Egypt’s new constitution will help attract more investment into the North African country, said Neveen el-Shafei, Egypt’s assistant minister of investment.

“The constitution is investment-friendly,” she said at a conference in Dubai on 10 March, saying the bill, which was approved by a referendum in January, has strengthened the independence of the judiciary and rule of law.

She adds that the constitution also aims to decentralise the process of decision-making in the government.

El-Shafei was one of the 50 people charged with the drafting of the new constitution that replaces the one brought in by Mohamed Mursi, the former president, in early 2013.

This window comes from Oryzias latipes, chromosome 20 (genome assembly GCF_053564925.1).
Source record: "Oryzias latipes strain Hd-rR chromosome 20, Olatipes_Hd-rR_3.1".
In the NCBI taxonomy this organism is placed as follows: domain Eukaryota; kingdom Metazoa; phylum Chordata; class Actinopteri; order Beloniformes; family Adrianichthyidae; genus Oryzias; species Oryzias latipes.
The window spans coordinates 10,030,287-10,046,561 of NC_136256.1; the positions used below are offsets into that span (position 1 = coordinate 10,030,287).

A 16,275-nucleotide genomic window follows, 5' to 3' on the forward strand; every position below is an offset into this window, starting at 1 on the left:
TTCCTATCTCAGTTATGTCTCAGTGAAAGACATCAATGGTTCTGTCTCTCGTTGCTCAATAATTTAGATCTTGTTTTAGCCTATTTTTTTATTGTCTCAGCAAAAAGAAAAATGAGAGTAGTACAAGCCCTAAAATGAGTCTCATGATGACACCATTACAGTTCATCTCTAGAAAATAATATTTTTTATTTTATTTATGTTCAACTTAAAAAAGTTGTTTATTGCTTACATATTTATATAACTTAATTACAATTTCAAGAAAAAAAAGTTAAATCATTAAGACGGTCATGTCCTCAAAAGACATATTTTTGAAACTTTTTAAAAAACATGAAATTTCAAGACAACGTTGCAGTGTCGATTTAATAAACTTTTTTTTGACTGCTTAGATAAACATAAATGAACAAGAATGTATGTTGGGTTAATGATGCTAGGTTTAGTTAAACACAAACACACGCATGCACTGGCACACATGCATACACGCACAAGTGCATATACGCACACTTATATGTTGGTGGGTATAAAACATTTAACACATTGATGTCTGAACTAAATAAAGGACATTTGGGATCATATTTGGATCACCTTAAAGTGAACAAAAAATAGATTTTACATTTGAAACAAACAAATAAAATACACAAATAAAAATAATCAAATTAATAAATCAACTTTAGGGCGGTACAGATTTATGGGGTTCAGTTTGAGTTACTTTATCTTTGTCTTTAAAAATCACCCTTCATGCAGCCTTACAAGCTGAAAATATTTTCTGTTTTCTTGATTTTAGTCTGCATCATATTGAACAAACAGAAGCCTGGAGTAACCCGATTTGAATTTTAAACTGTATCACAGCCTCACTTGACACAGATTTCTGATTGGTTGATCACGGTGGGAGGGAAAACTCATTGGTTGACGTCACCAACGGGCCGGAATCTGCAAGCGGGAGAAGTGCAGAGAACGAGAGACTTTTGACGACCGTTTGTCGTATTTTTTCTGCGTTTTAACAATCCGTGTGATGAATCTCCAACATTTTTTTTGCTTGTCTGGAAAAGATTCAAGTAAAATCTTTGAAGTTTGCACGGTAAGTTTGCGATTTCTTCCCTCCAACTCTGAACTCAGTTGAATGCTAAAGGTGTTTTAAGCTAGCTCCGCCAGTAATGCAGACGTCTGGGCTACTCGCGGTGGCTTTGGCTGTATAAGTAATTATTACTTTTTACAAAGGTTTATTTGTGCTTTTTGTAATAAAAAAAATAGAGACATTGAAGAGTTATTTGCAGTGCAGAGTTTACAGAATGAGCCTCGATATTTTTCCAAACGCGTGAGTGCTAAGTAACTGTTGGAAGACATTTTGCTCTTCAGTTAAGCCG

She said the purpose of this bill was to “heal the wounds” caused by the year-long rule of the previous Muslim Brotherhood-backed presidency. Mursi was ousted from power in mid-2013 following popular protests and an interim government was sworn in in July.

El-Shafei said the bill is also an “inclusive constitution – it has no discrimination against any citizens”.

“This is the first constitution provides for women’s rights and human rights,” she added, before explaining that the next challenge is to translate this constitution into laws and policies.

The referendum held in January delivered a 98.1 per cent approval of the new constitution. There was a limited ‘No’ campaign against the constitution and human rights groups protested against efforts to quash attempts to oppose the campaign.

Egypt’s political uncertainty over the past three years since President Hosni Mubarak’s ousting in early 2011 has deterred much foreign investment.

On 9 March, the UAE’s Arabtec Holding announced a $40bn deal with Egypt to develop 1 million low-income housing units. The preliminary agreement was signed with Egypt’s Defense Ministry.